Conditions of ordinary workers throughout much of the world today are dictated by markets. Employers only want to pay their employees up to the value they create. Wages in excess of this lead to unemployment. Even then, workers might not have jobs. A US employee’s most productive efforts could fall short of what someone can do in China, for example. The idea of a living wage is passing into the mists of time. Even in parts of Europe and in Australia, which clung longest to this idea, the battle has already been lost.

Meanwhile, over the last 30 years or so, senior executive incomes have undergone a seismic upward shift. A recent working paper published by the US Federal Reserve Board looked at long term trends in executive compensation to help throw some light on why this happened. The authors observed that the level of executive pay had increased at only a modest rate from the mid 1940s to the mid 1970s. However, it began rising at an increasing rate from the 1970s to the present.

The same study found that the composition of executive compensation also changed considerably. Stock options and other forms of incentive pay became larger shares of total compensation. Importantly, in terms of the public acceptance of these changes, there was a widening gap between the salaries in the executive suite and the wages on the shop floor.

Some are tempted to treat this executive earnings J-curve as the workings of the market. On their arguments, high executive salaries reflect special skills and the organization-wide impact of their application. It might be possible to justify some very high numbers.

Global mining house BHP Billiton recently appointed a new chief executive. At the time of the decision, BHP had funds employed in the business of some $42.9 billion with a return of around 35%. With a cost of capital in the vicinity of 9.5%, the company was producing an annual economic profit of $2.3 billion.

Let’s say directors had a choice between two candidates for the top job. One was a world class executive, highly experienced and able to sustain the 35% return. This would be no shabby effort. The second candidate was also world class but could get just a little bit more from the business, perhaps no more than 1%, but more.

For BHP, that 1% difference in economic profit would be $22 million. In theory, the board should be prepared to pay the second candidate up to $22 million a year more than the first candidate if he delivers the extra.

But this suggests that a company with, say, one-tenth of the capital base of BHP and achieving the same return should pay its executives proportionally less. Lesser returns on a smaller capital base should reduce the amount paid by even more. While there is some linkage evident between company size and salaries, by and large this is not happening.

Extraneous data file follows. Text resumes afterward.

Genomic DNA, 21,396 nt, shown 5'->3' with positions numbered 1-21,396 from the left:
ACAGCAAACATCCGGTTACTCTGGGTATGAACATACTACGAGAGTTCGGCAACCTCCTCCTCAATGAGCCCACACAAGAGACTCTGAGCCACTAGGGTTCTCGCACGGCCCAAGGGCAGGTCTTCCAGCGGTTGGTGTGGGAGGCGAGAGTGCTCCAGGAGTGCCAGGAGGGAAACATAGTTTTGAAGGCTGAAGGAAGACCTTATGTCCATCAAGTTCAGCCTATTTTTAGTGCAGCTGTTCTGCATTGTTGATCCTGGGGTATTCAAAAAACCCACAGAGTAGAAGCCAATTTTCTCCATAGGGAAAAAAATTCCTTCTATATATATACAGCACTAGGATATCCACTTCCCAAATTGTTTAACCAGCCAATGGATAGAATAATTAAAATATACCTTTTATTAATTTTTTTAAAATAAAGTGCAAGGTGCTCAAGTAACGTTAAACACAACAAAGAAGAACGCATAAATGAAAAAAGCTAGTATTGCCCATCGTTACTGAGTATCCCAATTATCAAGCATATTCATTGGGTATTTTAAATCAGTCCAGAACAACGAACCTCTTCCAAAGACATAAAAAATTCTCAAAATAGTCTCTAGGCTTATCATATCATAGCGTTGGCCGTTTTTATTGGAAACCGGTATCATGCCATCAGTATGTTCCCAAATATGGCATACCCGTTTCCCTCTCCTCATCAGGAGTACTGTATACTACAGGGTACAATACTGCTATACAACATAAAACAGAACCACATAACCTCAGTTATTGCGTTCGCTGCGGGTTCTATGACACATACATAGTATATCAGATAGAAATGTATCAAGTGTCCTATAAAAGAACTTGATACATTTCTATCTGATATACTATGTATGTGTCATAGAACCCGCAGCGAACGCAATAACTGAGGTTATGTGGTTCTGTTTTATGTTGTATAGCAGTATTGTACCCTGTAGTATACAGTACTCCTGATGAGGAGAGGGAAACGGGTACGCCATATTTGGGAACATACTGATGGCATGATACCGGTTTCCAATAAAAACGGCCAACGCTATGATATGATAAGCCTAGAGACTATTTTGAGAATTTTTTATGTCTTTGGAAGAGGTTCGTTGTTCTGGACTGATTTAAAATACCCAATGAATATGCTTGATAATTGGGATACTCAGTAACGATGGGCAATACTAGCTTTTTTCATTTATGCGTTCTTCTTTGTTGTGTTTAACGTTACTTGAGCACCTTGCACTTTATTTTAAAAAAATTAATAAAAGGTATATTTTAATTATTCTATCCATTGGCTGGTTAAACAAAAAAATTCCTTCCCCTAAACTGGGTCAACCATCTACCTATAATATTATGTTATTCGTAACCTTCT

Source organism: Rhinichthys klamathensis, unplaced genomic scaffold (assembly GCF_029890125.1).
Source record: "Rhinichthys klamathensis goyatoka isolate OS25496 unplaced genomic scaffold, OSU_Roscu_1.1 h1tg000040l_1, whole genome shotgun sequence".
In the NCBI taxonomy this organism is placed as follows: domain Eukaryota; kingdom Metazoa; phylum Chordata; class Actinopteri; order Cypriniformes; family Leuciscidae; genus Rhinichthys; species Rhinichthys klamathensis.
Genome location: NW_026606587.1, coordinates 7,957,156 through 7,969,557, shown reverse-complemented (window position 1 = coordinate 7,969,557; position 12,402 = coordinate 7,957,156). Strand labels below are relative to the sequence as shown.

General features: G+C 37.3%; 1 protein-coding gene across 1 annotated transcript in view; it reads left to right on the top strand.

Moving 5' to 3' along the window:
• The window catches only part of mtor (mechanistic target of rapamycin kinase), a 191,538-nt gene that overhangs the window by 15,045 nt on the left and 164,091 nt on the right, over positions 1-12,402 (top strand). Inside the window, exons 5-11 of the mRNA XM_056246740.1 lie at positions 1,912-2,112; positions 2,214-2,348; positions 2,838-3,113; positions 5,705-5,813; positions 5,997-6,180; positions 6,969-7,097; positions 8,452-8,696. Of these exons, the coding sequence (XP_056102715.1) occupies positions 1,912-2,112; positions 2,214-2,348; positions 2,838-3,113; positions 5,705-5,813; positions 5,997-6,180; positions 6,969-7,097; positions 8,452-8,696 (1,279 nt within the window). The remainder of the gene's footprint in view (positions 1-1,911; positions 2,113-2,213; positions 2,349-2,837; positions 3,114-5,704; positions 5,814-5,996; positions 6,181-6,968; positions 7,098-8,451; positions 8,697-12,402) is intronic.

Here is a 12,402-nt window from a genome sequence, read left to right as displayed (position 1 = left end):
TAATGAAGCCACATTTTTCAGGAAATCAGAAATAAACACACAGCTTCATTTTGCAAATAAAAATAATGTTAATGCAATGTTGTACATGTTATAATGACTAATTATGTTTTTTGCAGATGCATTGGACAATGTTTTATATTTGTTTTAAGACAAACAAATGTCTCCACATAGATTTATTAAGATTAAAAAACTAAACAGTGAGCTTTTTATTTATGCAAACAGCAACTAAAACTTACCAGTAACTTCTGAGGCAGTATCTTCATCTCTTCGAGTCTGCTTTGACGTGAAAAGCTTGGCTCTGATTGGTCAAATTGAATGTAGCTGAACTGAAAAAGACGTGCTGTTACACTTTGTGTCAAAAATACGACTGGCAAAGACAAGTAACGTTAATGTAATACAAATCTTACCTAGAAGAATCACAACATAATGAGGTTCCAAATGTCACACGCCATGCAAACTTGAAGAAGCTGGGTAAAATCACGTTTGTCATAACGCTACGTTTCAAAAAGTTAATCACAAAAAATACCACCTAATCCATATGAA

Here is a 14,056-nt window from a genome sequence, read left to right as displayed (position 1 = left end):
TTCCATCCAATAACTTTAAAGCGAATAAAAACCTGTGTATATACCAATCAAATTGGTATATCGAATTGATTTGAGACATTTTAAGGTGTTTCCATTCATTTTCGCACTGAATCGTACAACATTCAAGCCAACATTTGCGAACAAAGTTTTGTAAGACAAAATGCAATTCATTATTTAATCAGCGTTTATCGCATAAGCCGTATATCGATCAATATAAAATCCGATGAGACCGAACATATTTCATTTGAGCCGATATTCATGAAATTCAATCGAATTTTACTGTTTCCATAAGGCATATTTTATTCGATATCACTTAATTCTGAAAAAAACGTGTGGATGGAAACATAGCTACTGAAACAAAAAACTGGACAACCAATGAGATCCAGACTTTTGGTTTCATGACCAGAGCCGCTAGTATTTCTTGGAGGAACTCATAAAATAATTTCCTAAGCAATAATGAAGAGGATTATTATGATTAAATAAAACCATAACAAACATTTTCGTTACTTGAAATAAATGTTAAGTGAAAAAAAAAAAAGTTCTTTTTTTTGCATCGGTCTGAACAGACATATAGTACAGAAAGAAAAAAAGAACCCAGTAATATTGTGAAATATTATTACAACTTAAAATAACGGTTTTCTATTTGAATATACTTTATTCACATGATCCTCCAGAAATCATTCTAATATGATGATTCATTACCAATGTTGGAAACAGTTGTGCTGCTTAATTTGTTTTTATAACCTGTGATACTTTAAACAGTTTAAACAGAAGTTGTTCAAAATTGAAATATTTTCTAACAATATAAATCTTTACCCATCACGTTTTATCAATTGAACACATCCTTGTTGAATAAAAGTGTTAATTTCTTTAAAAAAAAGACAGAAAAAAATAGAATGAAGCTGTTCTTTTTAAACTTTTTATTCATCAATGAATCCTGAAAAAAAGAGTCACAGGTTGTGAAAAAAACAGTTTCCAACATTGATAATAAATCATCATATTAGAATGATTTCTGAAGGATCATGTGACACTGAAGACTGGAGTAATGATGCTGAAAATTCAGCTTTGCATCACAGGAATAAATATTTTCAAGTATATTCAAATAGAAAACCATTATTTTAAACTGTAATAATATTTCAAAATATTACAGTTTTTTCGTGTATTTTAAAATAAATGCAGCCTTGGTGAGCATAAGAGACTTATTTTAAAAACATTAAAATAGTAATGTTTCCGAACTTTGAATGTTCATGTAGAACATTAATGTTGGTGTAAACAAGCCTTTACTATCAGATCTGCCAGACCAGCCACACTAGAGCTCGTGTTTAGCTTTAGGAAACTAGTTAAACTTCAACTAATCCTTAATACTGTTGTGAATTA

More than market forces at work

There is another piece of evidence that high salaries are not the market’s work. The Federal Reserve study concluded that the acceleration in executive earnings could not be explained. If today’s salaries are the consequence of the market, the market could not have been working prior to the 1980s. If it was working then, it is not working now. Something else intervened.

Among the influences on executive salary levels several stand out as possible causes.

Salaries for business advisers had an impact. Financial market deregulation in the US and low real interest rates in the 1980s fostered a takeover frenzy. Every transaction had a strategic advisor and someone funding the deal. The financial rewards for advisers were tagged to the size of transactions and their complexity. As the sums being paid increased, lower paid corporate executives began to eye enviously the growing financial success of their hirelings. If these were to be the relative rewards, why stay on with all the aggravation of an executive position when you could simply proffer advice and walk away to the next deal?

A second influence occurred in the 1990s. This was most often associated with what became known as the IT bubble. Many founders of IT companies became hugely wealthy, at least temporarily. Since many of the companies newly engaged in technology ventures were cash poor, employees were offered equity options to compensate for their commitment. Many employees also became hugely wealthy.

Executives working in the more mundane widget-making industries cast their eyes enviously at this wealth, too. Some switched jobs. Others used the alternatives as leverage in their own negotiations. Directors at the bigger and longer established companies conceded that their executives had to be worth much more than a start-up one tenth of their size.